In several respects, John Wray’s “Godsend” (Farrar, Straus Giroux) appears to be a conventional specimen: a compact, tautly written novel of travel and growth, about a troubled eighteen-year-old California woman who leaves home and sets out on an arduous, sometimes terrifying journey. Formally, everything fits into place: lean dialogue, attentive description, nicely paced interiority, deft characterization—all the right contemporary rations. Wray’s publisher calls it “a coming-of-age novel like no other,” and the reader prepares for a decent chunk of Californian Bildung. But Wray’s story is in fact indecently unconventional. Our heroine leaves not for, say, New York but for a madrassa in Pakistan, and then joins the Taliban, across the border in Afghanistan. She “grows,” she comes of age, but the journey will strike most readers as a distinctly unsentimental education. “Godsend,” which begins like a recognizable combination of bildungsroman and adventure tale, becomes much stranger and more original after it arrives in Pakistan, discovering within itself a profound understanding of the demands of religious practice—of religious submission, especially—which has eluded almost every serious contemporary American novelist since 9/11. It is not only Wray’s heroine but also his novel that comes of age, steadily deepening and astounding as it develops.
“Godsend” opens, as perhaps it must, like a thousand other contemporary fictions. Aden Sawyer, the teen-age protagonist, has a boyfriend, Decker Yousafzai, and an unhappy family: her mother, an alcoholic, and her father, a remote and sententious professor, whom Aden scornfully addresses as “Teacher,” are separated. Restless, superior, and vengeful, Aden is on the verge of escaping her despised Santa Rosa landscape: “She walked down Hidden Valley Drive to the cemetery, past Carmen’s Burger Bar, past Ramirez Pawn N Carry, then up Pacific toward the junior college. On Mendocino she stopped in front of a shop window and shaded her eyes and looked in through the glass. . . . Some kids from school walked by and snickered, and she allowed herself, for the last time, the luxury of picturing them dead.”
But something of the novel’s difference can be found in these early pages, too. Aden is a recent Muslim convert who can speak Arabic, and Decker is an American of Pashtun origin. Aden is bidding a sour farewell to her parents before leaving, with Decker, for Peshawar, where a cousin of his lives. It is, we gather, sometime in the summer of 2001. Her father, who teaches Islamic studies at Berkeley—one senses that this is hardly incidental to her particular path of adolescent rebellion—warns her against the journey, although he thinks that she is travelling to the Emirates, to study. Why won’t she listen to him? Islam, he says, teaches deference to one’s elders, reverence for the father. “Not if the father is an apostate,” comes the freezing reply. Wray’s novelistic efficiency, which might, with other material, constitute a limiting conventionality, is here a provocative withholding. John Updike, in his novel “Terrorist” (2006), felt the need to establish the fiery Muslim credentials of his protagonist upon all-too-visible kindling: within the first three pages, we encountered him walking down a New Jersey street thinking about the Prophet and the ninth sura of the Quran. Aden’s peculiar disaffections and devotions emerge more naturally, out of secular American banality, and are presented, at this stage, without descriptive commentary; the reader has to catch up. As Aden and Decker approach the San Francisco airport on a bus, they have this very brief exchange:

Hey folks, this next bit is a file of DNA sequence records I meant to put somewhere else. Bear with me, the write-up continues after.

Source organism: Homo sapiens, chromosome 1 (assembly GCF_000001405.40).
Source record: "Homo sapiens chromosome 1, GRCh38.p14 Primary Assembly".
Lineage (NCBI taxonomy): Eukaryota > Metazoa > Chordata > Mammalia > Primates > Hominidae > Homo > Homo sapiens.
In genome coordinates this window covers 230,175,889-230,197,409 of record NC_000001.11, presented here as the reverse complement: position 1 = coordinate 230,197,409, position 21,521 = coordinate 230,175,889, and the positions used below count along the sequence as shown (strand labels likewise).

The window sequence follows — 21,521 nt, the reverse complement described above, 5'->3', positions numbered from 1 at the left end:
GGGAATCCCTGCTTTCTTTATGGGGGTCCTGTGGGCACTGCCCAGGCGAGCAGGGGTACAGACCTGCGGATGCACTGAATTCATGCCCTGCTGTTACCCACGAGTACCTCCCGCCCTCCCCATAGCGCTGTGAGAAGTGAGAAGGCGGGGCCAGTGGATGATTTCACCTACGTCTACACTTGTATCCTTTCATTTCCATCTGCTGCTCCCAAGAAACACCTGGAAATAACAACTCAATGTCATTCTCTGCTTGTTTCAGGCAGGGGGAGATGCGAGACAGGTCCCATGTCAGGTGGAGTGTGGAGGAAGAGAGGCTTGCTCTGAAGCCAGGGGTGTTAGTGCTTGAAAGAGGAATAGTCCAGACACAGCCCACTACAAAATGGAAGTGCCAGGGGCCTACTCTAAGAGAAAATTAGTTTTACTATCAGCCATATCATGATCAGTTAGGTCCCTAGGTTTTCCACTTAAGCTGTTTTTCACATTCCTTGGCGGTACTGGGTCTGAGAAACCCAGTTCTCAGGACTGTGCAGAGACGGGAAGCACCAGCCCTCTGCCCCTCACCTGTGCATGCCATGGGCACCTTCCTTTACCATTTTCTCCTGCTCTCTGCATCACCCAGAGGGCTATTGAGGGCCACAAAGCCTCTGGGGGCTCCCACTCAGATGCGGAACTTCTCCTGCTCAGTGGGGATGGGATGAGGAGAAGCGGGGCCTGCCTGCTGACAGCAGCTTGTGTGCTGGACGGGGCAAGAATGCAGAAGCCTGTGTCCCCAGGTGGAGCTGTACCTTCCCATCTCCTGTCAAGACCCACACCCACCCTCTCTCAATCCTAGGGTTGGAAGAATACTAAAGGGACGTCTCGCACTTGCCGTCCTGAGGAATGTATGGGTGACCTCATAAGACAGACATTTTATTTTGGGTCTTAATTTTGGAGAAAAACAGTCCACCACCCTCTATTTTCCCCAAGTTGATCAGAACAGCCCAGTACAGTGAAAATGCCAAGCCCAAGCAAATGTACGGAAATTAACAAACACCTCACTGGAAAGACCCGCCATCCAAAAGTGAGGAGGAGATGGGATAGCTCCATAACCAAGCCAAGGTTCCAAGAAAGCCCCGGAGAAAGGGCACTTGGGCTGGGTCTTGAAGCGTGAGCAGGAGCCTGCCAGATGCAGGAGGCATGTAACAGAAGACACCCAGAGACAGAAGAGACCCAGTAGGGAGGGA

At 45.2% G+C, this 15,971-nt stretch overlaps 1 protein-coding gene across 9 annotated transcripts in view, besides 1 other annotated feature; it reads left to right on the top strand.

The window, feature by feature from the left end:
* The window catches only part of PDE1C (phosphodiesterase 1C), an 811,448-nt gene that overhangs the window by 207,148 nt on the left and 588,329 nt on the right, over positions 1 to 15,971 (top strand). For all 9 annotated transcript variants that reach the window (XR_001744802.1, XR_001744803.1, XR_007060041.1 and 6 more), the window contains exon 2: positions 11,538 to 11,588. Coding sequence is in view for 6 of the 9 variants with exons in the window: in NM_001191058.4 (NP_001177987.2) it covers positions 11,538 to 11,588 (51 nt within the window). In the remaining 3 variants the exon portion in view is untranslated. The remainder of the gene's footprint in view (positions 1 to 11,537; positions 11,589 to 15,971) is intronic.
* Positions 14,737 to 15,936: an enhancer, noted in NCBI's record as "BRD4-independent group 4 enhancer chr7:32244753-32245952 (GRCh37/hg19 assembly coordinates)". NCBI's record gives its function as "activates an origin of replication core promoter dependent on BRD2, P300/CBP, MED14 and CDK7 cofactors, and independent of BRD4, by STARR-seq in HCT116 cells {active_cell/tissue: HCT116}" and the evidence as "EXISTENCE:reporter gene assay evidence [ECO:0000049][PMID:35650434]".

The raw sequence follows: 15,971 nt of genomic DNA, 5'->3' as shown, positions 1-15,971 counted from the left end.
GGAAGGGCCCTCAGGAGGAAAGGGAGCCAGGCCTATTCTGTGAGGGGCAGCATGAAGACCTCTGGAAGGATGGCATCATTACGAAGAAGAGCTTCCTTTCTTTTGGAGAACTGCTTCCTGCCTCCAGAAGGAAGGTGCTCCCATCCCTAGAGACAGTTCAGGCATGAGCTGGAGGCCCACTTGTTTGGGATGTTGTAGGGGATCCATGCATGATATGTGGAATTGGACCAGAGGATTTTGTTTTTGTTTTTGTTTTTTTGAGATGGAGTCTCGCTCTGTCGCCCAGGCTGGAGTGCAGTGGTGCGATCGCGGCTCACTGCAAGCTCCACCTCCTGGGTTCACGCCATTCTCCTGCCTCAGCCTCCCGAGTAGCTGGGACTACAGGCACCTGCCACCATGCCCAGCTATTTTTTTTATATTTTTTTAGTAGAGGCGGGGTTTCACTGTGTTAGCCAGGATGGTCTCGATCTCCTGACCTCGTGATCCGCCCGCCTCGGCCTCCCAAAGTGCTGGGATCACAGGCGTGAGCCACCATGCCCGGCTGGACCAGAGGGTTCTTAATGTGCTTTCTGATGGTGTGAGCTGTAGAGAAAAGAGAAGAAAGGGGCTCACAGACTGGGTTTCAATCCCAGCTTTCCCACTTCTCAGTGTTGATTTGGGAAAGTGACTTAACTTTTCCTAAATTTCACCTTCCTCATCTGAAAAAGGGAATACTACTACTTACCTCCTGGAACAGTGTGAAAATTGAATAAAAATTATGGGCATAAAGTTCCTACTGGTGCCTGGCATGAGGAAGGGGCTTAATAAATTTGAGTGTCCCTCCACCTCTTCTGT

—Did we miss our one o’clocks?
—It’s okay. We can pray when we get out.
Inside the airport, they find an interfaith chapel next to a food court and lay out their prayer mats. Wray enjoys the irony—gently sustained throughout the novel—that the young man named Yousafzai is far less religiously zealous than the young woman named Sawyer. He’s taking the trip for the adventure, and because he is besotted with his girlfriend:
—How do you know that’s east, Sawyer? There’s no windows in here.
He nodded dubiously. —We’re praying at the food court, basically.
—I’ll tell you what I’m going to do, Decker. I’m going to go ahead and say the prayer we missed. What you decide to do is totally your call. . . .
—So long as you’re happy. I think this is south.
There are intimations of Aden’s burgeoning dogmatism. On the plane, she tells another passenger that she wants to see Afghanistan, because it’s “a place ruled by believers. A country full of people living by the word of God.” She tells Decker that she is not sure she will be going back home, and announces that she’ll no longer have sex with him. Aden also begins dressing as a boy, with a crewcut and her breasts tightly bandaged. She passes for a male teen-ager; she knows that madrassas routinely take young boys. But, again, Wray doesn’t press down on these alterations, preferring implication and gesture to dragging explication: “She reached up sleepily to arrange her bangs and was surprised for a moment to find her head shorn.” After landing in Karachi, which disappoints Aden, she and Decker make their way by bus to Peshawar, “no less abject” than Karachi, she thinks, but still discernibly “the holy fortress it had been.” A taxi takes them to a village about two hours outside the city, a place that “looked like a child’s or an idiot’s rendering of a town: high mud-walled compounds, bowing outward and cracked at the corners, with pale blue gates of corrugated steel.” There, a very young boy leads Aden by the hand into the madrassa’s compound, and a new life begins.